Even though it’s already mid Spring, sometimes it still feels like we haven’t yet left winter. The Melbourne weather is as unpredictable and unforgiving as ever and I felt the full force of it about a week ago in Tasmania where it rained like the world was about to end but we still had to stick to sightseeing plans. That was not a fun experience. Wet, cold, dirty and a lot of walking does not go down well in my books.
My wardrobe is as confused as I am. When I thought it was getting warm with consecutive mid 20C weather and I finally take out all the summer gear, the temperature suddenly drops to mid 10s. The only good thing to come out of this is that I can still enjoy my wintery dishes that little bit longer.
I’m very much a summer animal where I prefer to hibernate when it’s cold. When it’s cold, I also tend to crave for stews or hot noodles with lots of meat. Yuye made this beautiful dish just before I went on my epic trip around Australia and as it’s quite cold right now, my craving metre has gone through the roof. However, I no longer have pork belly in the fridge! I hope some of you might, or be willing to go out and get some as this dish was so delicious I had it again the very next day and again a few days later.
Yuye is a bit of a genius in this way, if only he was willing to enter Masterchef…he wouldn’t budge no matter how much I ask.
This dish is kind of like a fusion between Japanese and Chinese food. The pork is marinated in Chinese spices whereas the soup has classic Japanese flavours. If you like your soup a bit more Chinese, feel free to add some of the marinating sauce and a bit less miso paste. I had it both ways and both were just as lovely.
Also the pork was boiled and completely cooked through beforehand so the step for boiling the pork can be done a day or even days before it’s required. Just remember to keep it refrigerated or even frozen until you make the noodles.
I realised I had left out the eggs in the ingredients photos. Oops.
Stewed pork belly with udon
• 2 serves of udon noodles (roughly 300g)
• 4 cups dashi stock (by mixing dashi powder with hot water according to instructions)
• 5 tbsp light soy sauce
• 4 tbsp mirin
• 1 tbsp white miso (more to taste)
• 2 eggs, at room temperature
• sliced spring onions for garnish
For the pork and marinade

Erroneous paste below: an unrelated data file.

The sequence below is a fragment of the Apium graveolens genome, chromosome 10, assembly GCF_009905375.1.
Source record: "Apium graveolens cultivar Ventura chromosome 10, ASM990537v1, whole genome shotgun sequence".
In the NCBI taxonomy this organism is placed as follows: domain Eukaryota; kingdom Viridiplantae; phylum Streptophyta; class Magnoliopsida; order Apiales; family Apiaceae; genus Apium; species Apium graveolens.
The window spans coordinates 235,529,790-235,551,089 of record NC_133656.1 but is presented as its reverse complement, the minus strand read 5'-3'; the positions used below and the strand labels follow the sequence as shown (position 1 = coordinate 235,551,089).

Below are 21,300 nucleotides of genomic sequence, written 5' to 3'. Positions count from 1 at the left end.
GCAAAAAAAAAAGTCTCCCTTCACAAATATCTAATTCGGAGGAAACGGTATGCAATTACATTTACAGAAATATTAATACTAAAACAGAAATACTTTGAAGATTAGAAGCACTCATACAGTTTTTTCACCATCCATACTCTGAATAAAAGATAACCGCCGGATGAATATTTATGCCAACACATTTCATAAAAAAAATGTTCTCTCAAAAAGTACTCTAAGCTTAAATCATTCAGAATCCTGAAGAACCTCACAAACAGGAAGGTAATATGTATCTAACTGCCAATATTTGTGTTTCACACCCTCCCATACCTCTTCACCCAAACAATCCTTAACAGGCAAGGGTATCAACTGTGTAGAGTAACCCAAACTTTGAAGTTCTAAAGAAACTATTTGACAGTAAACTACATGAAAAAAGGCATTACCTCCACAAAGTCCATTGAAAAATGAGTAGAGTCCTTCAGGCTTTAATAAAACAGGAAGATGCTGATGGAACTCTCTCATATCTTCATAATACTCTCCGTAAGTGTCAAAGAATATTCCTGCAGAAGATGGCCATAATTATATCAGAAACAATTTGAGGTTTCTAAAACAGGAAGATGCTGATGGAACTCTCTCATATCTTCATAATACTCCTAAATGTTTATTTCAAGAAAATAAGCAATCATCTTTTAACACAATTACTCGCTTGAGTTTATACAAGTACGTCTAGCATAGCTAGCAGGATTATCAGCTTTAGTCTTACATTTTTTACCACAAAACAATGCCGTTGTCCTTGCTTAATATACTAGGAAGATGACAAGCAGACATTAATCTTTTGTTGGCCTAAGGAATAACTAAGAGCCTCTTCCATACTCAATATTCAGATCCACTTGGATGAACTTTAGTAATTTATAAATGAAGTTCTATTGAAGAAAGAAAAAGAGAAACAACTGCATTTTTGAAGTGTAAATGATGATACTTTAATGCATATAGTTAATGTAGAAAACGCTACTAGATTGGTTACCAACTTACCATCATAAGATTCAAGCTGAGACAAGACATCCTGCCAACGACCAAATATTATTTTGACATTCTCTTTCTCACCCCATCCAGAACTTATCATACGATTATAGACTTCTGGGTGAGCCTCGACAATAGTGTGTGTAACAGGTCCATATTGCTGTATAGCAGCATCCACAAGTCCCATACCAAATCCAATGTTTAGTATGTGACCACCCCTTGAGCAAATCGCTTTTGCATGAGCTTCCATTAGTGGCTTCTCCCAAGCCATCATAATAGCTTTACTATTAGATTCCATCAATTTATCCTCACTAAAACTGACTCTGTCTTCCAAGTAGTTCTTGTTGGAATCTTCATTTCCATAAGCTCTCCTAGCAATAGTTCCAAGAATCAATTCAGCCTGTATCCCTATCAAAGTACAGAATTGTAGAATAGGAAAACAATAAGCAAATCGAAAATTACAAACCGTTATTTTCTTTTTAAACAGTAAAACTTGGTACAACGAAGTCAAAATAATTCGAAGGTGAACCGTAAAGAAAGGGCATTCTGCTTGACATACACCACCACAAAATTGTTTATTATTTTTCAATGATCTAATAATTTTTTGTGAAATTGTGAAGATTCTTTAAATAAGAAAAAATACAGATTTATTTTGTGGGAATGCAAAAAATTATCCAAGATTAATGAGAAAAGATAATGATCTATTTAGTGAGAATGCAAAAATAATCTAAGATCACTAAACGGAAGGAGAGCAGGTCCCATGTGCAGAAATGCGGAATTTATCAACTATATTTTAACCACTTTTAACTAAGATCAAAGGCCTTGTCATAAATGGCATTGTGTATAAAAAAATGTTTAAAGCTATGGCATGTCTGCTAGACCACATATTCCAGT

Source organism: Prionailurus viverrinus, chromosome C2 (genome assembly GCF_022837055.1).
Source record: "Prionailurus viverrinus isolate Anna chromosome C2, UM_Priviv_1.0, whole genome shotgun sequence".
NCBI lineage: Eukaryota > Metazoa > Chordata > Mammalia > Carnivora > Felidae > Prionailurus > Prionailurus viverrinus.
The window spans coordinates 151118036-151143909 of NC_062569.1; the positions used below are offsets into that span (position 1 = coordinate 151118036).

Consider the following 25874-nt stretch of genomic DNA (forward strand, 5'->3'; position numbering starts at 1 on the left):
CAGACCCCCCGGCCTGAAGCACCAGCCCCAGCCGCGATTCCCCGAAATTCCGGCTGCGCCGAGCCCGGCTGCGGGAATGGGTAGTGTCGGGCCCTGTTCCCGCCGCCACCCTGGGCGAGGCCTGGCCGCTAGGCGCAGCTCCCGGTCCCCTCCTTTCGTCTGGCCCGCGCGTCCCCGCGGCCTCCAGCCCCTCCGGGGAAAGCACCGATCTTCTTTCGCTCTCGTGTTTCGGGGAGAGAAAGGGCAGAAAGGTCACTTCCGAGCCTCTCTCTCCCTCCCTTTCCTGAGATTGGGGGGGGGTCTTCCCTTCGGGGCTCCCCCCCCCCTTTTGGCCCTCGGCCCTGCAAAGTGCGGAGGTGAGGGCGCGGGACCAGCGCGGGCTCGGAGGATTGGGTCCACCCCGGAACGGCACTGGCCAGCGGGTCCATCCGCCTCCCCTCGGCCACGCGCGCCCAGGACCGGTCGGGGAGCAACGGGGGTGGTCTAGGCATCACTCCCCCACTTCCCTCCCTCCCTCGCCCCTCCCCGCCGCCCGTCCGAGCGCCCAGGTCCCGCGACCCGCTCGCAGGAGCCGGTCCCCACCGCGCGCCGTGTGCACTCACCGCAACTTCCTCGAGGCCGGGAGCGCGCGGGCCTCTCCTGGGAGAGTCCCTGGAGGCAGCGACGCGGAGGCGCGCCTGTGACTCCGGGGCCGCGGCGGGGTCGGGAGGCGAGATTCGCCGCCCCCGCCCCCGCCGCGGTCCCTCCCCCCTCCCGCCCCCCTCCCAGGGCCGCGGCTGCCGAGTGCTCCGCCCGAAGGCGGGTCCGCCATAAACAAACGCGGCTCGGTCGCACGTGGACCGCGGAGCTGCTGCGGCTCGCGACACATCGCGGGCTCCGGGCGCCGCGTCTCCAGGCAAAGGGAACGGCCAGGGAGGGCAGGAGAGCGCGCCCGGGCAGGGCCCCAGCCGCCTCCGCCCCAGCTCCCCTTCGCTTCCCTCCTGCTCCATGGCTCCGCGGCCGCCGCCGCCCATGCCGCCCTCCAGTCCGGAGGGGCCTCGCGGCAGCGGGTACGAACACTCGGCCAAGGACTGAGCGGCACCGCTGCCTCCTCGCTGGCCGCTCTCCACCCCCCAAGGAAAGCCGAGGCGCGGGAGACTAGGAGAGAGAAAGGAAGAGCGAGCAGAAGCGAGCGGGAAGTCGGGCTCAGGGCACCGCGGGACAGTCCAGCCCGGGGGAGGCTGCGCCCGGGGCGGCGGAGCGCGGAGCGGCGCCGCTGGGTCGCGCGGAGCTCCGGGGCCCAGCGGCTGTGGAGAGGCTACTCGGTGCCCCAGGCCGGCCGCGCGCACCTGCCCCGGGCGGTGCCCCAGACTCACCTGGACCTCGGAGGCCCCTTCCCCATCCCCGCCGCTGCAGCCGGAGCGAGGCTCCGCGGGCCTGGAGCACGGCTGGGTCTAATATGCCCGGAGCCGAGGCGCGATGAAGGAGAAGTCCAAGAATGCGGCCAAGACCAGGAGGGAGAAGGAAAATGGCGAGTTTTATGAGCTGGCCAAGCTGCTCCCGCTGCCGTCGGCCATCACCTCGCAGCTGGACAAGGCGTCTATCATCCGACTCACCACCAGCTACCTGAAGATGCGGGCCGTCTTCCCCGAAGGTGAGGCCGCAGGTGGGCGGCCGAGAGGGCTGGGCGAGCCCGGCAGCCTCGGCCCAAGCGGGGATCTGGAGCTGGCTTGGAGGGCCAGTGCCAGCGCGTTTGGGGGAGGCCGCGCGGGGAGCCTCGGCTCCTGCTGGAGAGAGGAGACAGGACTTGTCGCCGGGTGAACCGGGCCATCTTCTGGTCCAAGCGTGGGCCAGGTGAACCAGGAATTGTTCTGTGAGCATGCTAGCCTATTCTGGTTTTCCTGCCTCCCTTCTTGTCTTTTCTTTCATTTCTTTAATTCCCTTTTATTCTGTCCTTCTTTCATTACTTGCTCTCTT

• 200g pork belly
• 2 tbsp light soy sauce
• 2 tbsp mirin (Japanese sweet rice wine for cooking)
• 1 tbsp sugar
• 1 star anise
• 2 cloves garlic, peeled and squashed
• 1 tbsp water
Making the pork
1. Heat a small to medium pot with water until boiling. Boil the pork belly for roughly 10 minutes then change the water and remove all the scum. Boil for a further 30 minutes, remove from water and pat dry with a paper towel.
2. Cut pork belly into slightly less than 1cm thick slices.
3. Place all marinade ingredients including the garlic into a small pot. Simmer until sugar is dissolved (roughly 5 minutes). Stirring occasionally.
4. Add pork belly, coating the surfaces evenly and simmer until most of the liquid has disappeared. Turn the pork over every 2-3 minutes for an even cook. This takes roughly 15-20 minutes.
5. Strain the remaining liquid, discarding star anise and garlic and set aside with the pork.
Half boiled eggs
1. Boil a small pot of water. Place eggs in gently and boil for 6 minutes. Prepare an iced water bath in the mean time.
2. As soon as the eggs are done, quickly but gently place the eggs in the iced water. Keep it there for roughly 10 minutes and testing the surface to make sure it’s completely cooled and feels chilled.
3. Carefully peel the shell off and cut eggs into halves.
Making the noodles and soup
1. Cook udon according to packet instructions (normally takes around 10-15 minutes).*
2. Heat dashi stock, soy sauce, mirin and remaining pork marinade in a medium pot until boiling, then remove from heat.
3. Mix miso paste with some of the soup in a small bowl to dissolve it, making sure there are no large lumps. Add miso back into the pot and stir through.
4. Place udon in a bowl, pour on hot soup and add eggs. Top with chopped spring onions to serve.
* After udon is cooked, make sure to drain and rinse well for a smooth final texture.
Question time:Is the weather hectic where you live or is your weather goddess not as temperamental?